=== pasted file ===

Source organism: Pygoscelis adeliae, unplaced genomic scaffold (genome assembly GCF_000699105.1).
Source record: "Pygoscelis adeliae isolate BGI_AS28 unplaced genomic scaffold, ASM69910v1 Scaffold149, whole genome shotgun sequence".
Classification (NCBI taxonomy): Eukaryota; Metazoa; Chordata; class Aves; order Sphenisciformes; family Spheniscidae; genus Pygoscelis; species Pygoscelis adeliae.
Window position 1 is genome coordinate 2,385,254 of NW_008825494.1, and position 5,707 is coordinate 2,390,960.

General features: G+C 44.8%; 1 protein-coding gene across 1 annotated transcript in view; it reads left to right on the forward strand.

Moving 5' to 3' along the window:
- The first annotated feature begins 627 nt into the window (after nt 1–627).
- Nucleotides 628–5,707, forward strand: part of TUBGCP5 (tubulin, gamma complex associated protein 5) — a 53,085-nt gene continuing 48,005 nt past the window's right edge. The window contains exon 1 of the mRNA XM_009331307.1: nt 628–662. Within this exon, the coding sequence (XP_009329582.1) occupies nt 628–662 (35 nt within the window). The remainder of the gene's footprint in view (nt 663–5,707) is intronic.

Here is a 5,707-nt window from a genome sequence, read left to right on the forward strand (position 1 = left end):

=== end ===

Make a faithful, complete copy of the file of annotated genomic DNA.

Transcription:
Source organism: Pygoscelis adeliae, unplaced genomic scaffold (genome assembly GCF_000699105.1).
Source record: "Pygoscelis adeliae isolate BGI_AS28 unplaced genomic scaffold, ASM69910v1 Scaffold149, whole genome shotgun sequence".
Classification (NCBI taxonomy): Eukaryota; Metazoa; Chordata; class Aves; order Sphenisciformes; family Spheniscidae; genus Pygoscelis; species Pygoscelis adeliae.
Window position 1 is genome coordinate 2,385,254 of NW_008825494.1, and position 5,707 is coordinate 2,390,960.

General features: G+C 44.8%; 1 protein-coding gene across 1 annotated transcript in view; it reads left to right on the forward strand.

Moving 5' to 3' along the window:
- The first annotated feature begins 627 nt into the window (after nt 1–627).
- Nucleotides 628–5,707, forward strand: part of TUBGCP5 (tubulin, gamma complex associated protein 5) — a 53,085-nt gene continuing 48,005 nt past the window's right edge. The window contains exon 1 of the mRNA XM_009331307.1: nt 628–662. Within this exon, the coding sequence (XP_009329582.1) occupies nt 628–662 (35 nt within the window). The remainder of the gene's footprint in view (nt 663–5,707) is intronic.

Here is a 5,707-nt window from a genome sequence, read left to right on the forward strand (position 1 = left end):